Tay, the Turing test, and us

Yesterday (March 24th, 2016), Microsoft launched Tay, an

artificial intelligent chat bot developed by Microsoft’s Technology and Research and Bing teams to experiment with and conduct research on conversational understanding. Tay is designed to engage and entertain people where they connect with each other online through casual and playful conversation. The more you chat with Tay the smarter she gets, so the experience can be more personalized for you.

Source: https://www.tay.ai, retrieved 25th March 2016

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What happened is that, in less than 16 hours of interacting with Twitter users, the bot went from being fairly nice and pleasant, to being plain silly and, later, sexist, racist and downright offensive. You can see examples here, here, here and here.

 

The project has now been put on hold, and some of the most offensive tweets deleted.

 

This episode reminded me of Jaron Lanier’s take on the true meaning of the Turing test.

 

The Turing test, designed by computer scientist Alan Turing (who called it ‘The Imitation Game’) is a mechanism to assess a machine’s ability to imitate human behaviour to the point where it is indistinguishable to that of a human being. A machine that can fool an assessor into believing that he or she is talking with another human being, is deemed to be of high quality.

 

IMG_0914However, in the book ‘You are not a gadget – A manifesto’, Lanier argues that the test says more about human standards than the state of technology. In page 32, Lanier writes:

(T)he Turing test cuts both ways. You can’t tell if a machine has gotten smarter or if you’ve just lowered your own standards of intelligence to such a degree that the machine seems smart. If you can have a conversation with a simulated person presented by an AI program, can you tell how far you’ve let your sense of personhood degrade in order to make the illusion work for you?

People degrade themselves in order to make machines seem smart all the time. Before the crash, bankers believed in supposedly intelligent algorithms that could calculate credit risks before making bad loans. (…)

Did that search engine really know what you want, or are you playing along, lowering your standards to make it seem clever?

 

Given that Tay reacted to, and learned from, interactions with Twitter users, I would say that Tay’s debacle actually says a lot about evolving (lowering) human standards. Maybe Tay would pass the Turing test, after all.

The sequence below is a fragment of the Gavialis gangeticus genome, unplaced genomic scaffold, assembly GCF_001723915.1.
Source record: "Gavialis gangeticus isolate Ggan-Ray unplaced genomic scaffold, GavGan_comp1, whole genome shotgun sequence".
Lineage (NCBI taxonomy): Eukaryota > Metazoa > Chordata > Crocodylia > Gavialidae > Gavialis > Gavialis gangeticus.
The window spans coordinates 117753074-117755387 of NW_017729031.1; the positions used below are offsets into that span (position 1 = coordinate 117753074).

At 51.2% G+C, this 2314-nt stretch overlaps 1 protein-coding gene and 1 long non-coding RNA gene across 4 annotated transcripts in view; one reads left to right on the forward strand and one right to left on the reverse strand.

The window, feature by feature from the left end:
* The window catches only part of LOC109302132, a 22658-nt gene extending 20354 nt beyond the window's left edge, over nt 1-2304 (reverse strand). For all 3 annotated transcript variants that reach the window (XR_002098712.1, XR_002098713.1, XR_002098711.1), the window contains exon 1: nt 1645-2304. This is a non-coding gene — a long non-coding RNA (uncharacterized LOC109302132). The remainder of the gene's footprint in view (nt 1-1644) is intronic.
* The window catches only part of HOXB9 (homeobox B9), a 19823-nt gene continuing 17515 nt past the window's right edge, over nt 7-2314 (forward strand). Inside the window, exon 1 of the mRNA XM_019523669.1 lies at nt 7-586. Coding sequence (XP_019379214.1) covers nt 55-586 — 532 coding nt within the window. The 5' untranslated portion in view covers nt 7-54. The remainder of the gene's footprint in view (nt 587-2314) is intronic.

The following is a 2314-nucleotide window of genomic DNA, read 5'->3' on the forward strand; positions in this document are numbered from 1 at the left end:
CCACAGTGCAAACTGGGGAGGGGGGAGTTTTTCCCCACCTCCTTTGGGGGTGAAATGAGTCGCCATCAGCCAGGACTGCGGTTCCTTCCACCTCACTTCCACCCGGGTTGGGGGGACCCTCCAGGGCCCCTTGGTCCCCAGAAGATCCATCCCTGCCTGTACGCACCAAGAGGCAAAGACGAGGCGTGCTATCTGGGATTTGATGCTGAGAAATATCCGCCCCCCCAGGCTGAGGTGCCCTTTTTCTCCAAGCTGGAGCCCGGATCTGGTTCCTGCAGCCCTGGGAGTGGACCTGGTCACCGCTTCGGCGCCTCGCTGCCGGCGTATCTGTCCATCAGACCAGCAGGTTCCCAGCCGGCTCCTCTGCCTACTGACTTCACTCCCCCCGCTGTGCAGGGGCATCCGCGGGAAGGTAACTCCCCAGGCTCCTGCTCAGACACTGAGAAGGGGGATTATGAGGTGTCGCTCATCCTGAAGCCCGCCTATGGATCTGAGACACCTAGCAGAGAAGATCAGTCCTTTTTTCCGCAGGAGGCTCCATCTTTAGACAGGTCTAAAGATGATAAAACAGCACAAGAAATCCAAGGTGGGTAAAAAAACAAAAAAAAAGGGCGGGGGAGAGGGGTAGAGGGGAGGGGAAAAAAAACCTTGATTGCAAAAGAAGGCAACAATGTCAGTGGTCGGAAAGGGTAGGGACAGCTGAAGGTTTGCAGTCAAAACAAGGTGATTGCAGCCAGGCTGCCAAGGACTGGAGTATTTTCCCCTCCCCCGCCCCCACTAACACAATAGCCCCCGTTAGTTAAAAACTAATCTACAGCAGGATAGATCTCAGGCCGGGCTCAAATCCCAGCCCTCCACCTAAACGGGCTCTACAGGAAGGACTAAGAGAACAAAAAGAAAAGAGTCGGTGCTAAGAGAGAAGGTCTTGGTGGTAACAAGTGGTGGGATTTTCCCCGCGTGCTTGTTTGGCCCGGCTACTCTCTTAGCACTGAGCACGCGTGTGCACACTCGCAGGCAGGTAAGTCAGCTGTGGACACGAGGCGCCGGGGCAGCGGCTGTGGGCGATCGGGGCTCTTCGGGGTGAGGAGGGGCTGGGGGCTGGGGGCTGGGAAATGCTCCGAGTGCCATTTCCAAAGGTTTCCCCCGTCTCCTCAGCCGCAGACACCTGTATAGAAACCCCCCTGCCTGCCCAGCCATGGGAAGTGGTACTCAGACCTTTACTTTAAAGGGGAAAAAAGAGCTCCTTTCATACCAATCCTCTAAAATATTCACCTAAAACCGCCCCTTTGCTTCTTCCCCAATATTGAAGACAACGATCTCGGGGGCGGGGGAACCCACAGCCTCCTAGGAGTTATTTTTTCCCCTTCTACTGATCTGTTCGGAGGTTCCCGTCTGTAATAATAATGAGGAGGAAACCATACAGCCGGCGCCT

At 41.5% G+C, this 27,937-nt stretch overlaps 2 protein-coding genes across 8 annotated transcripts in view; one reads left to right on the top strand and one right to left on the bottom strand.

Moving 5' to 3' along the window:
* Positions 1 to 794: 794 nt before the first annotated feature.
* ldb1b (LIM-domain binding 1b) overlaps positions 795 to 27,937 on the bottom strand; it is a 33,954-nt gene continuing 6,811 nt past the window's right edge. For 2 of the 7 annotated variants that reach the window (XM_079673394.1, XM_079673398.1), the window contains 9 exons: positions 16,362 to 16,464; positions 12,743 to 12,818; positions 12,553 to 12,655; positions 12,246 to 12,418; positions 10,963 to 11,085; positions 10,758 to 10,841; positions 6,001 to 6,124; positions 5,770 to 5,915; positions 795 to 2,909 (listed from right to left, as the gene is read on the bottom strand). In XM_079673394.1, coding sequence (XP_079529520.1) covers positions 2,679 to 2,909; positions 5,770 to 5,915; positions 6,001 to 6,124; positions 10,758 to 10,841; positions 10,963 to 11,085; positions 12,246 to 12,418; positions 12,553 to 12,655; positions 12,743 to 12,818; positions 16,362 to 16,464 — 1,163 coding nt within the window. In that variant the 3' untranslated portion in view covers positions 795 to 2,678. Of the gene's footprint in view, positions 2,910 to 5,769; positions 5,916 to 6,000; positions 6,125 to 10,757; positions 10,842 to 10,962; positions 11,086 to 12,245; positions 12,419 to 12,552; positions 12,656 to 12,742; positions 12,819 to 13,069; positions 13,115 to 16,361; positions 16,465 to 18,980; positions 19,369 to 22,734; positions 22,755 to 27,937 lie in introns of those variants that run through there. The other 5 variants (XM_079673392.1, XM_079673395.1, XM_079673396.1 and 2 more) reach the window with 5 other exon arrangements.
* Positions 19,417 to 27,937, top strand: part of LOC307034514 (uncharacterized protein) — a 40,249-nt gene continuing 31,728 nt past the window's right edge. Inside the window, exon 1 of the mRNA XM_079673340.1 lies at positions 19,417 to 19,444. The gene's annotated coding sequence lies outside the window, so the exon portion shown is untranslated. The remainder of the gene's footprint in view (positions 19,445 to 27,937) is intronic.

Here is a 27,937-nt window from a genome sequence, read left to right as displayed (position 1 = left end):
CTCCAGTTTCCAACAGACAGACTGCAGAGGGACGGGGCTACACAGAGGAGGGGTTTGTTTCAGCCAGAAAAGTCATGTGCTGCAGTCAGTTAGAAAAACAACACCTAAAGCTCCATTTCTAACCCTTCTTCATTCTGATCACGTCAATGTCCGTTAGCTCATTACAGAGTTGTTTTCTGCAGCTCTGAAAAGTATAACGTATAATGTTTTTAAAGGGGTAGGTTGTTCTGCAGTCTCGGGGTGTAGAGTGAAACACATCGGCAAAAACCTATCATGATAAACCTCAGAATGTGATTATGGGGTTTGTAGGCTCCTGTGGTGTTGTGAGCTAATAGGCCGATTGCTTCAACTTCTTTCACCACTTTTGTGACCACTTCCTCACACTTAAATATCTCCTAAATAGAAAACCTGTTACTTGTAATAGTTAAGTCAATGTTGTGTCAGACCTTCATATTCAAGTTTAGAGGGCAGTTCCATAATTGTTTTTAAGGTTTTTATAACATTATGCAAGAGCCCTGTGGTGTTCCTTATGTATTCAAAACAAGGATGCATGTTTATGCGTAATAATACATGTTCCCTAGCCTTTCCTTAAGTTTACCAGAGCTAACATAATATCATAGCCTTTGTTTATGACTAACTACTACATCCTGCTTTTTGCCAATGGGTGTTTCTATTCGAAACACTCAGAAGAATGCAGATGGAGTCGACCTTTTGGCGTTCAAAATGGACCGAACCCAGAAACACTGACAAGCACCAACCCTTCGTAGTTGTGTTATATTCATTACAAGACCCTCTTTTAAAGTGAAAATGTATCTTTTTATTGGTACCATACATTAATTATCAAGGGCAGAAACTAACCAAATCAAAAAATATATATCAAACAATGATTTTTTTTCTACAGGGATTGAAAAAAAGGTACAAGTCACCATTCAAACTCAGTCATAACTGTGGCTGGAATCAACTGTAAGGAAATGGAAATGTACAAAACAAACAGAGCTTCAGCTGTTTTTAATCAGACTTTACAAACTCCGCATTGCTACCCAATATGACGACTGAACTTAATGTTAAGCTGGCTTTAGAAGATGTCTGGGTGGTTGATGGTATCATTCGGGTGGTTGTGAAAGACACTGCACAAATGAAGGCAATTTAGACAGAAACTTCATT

Did you follow Tay’s story? What do you make of it?

4 thoughts on “Tay, the Turing test, and us

  1. Whoa! I just caught the headline today but I didn’t go in to read much about it. Now that I know what happened, I was quite shocked. I guess AI still has great room for improvement. I’m more surprised that the team didn’t run more thorough tests before put Tay online.

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  2. I didn’t follow this at all. Saw some headlines, of course, but didn’t really pay attention until reading your post just now. Now, seeing this from a distance, and with the benefit of having read your post, I’m not so sure Tay was broken. It seemed she learned very quickly to speak in a very human way. Unfortunately, it was not the most beautiful side of humanity we got to see. What would be interesting now, is to investigate which human networks she tapped into to learn from. I think there is a whole lot of research potential behind it, which could, for example, show how people are influenced to vote for or follow a radical leader. It could also maybe show, how people radicalise. Could be a very interesting result of this test.

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    1. Yes, I agree with you. Since the objective was to learn from interacting with Twitters users… it learned very quickly.

      You raise a very good point though, about studying radicalisation. Could be interesting to look and frequency vs. language?! Very interesting, indeed.

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